When is the last time you looked at the label for your favorite, comfort meal.  We’ll wait…Your answer is probably similar to college students who, in a recent study administered by Ghent University in Belgium, have shown that nutritional labels hold minimal weight in their cafeteria meal decisions.

In a email to Reuters, the study’s authors Dr. Wim Verbeke and Christine Hoefkens conclude:

Although it is important to inform consumers about the nutritional characteristics of the food offered, providing nutrition information in less healthy food environments such as fast-food restaurants is unlikely to alter consumers’ food choices.

This news strikes a small blow to consumer advocates who feel it’s absolutely necessary to fight daily in order to place nutritional labels on the food industry’s items. They demand that labels must have large enough font and be placed in strategically significant areas on packaging to keep consumers informed.  Unfortunately, the study clearly shows that additional factors may play a larger role in eating healthier.

The experiment started with researchers asking students to log their daily food intake.  After a several days, researchers put up posters in the dining area that rated food choices with stars–zero stars the least healthiest to three stars for the most nutritious.  Participants were oblivious to the poster’s star-rating system and actual intent.  Additionally, nutrition labels were situated directly next to most food choices in the cafeteria.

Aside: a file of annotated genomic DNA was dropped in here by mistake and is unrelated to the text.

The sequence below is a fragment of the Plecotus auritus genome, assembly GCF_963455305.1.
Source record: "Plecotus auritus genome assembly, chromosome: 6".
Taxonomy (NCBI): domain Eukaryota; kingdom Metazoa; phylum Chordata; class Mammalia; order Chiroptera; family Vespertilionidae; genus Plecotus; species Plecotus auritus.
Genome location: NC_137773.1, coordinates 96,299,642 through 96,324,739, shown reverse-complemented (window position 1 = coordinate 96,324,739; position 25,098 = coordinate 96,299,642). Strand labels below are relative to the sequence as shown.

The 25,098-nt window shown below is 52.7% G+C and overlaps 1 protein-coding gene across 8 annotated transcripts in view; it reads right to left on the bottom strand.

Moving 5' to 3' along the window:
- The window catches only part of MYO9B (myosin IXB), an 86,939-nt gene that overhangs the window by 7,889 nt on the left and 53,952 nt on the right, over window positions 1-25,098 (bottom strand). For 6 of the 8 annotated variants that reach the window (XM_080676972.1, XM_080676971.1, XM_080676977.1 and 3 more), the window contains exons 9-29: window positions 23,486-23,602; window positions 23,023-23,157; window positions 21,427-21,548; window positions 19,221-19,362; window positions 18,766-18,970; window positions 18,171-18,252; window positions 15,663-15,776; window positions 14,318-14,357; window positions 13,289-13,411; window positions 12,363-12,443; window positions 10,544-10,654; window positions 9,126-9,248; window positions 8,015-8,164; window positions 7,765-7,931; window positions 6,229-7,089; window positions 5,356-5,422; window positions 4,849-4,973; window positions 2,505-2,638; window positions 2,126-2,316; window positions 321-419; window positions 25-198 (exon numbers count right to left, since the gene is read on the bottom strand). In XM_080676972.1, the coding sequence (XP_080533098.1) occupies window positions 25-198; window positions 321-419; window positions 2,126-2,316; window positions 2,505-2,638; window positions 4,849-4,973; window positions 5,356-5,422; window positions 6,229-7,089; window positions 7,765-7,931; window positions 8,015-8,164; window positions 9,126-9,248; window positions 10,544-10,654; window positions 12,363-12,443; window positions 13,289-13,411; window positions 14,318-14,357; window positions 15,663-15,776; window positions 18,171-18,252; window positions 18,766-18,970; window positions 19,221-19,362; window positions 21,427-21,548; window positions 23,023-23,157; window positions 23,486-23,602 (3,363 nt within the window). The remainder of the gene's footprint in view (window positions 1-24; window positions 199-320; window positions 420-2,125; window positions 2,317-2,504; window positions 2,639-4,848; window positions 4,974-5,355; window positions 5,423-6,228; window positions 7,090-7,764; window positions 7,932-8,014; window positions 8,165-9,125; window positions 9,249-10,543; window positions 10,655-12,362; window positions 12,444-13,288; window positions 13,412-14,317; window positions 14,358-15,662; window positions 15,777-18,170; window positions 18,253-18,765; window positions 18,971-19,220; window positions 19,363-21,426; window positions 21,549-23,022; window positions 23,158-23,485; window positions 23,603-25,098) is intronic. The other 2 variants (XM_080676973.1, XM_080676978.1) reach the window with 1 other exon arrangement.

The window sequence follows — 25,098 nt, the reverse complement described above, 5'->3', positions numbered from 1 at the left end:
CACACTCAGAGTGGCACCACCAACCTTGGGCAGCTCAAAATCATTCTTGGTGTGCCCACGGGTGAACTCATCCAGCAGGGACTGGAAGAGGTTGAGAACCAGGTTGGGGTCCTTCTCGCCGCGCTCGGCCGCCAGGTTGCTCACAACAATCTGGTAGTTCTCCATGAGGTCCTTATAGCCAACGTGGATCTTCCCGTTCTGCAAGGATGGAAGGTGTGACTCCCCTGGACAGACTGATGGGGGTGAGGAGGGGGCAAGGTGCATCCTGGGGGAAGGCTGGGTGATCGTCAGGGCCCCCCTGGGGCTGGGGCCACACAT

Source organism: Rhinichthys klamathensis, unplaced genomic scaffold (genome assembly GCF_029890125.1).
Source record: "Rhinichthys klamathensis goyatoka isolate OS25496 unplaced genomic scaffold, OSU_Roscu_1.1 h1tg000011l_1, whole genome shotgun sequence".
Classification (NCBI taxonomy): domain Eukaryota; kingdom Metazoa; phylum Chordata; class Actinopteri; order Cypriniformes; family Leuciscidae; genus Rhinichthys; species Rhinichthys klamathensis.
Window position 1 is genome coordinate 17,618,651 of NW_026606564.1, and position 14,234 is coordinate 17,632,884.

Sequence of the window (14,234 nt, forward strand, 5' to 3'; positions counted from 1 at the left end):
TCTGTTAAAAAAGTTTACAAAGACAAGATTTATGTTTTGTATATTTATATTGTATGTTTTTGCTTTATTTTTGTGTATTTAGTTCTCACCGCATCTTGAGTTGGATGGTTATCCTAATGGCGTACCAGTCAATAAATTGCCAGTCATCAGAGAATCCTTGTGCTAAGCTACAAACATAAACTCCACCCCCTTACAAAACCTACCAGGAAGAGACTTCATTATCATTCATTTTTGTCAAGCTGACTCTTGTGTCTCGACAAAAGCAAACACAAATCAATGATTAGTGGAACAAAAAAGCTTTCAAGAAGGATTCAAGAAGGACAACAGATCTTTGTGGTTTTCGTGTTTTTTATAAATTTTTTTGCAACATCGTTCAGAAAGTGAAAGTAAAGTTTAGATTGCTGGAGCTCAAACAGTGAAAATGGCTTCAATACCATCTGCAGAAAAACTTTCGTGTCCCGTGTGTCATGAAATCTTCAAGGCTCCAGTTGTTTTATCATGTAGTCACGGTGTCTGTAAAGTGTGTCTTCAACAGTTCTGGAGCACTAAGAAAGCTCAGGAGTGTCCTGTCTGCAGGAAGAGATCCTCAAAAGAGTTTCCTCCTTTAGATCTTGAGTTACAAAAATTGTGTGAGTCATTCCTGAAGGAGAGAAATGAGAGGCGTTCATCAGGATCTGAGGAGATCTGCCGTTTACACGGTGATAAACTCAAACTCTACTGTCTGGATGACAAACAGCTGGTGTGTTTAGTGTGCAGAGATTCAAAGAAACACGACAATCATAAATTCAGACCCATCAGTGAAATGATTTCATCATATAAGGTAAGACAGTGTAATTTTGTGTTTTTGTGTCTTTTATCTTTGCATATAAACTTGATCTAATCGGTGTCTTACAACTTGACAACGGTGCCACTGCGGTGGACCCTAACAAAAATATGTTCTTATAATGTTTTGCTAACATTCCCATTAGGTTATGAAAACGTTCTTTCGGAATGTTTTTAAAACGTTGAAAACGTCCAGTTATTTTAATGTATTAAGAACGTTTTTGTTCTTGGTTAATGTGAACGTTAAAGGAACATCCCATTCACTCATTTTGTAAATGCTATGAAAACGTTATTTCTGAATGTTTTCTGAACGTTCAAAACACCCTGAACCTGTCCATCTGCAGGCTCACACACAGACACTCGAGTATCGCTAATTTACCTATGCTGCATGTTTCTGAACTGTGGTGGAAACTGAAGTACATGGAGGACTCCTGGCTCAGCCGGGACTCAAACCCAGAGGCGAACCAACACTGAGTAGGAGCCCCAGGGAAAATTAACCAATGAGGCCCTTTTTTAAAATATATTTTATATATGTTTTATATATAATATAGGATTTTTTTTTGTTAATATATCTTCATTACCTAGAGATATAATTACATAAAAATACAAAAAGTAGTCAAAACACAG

Even after six months, the mostly female co-ed participants logged in their food choices, and the results were provocative: there was no change in eating patterns, regardless of the information provided by the labels.

Researchers conclude that a particular food’s price and taste are larger elements than nutritional density.  With the recent push by the US Government to label everything from cigarettes to food, this study reveals that the system is broke, leaving many Americans with the poor choices between nutritionally defunct food that either taste pleasing or is cheap.

Maybe if the government cut certain subsidies to corn, soy, and factory meat and increased subsidies to vegetables, fruit, and local farms we’ll see an overall healthier proliferation in American’s food choices.

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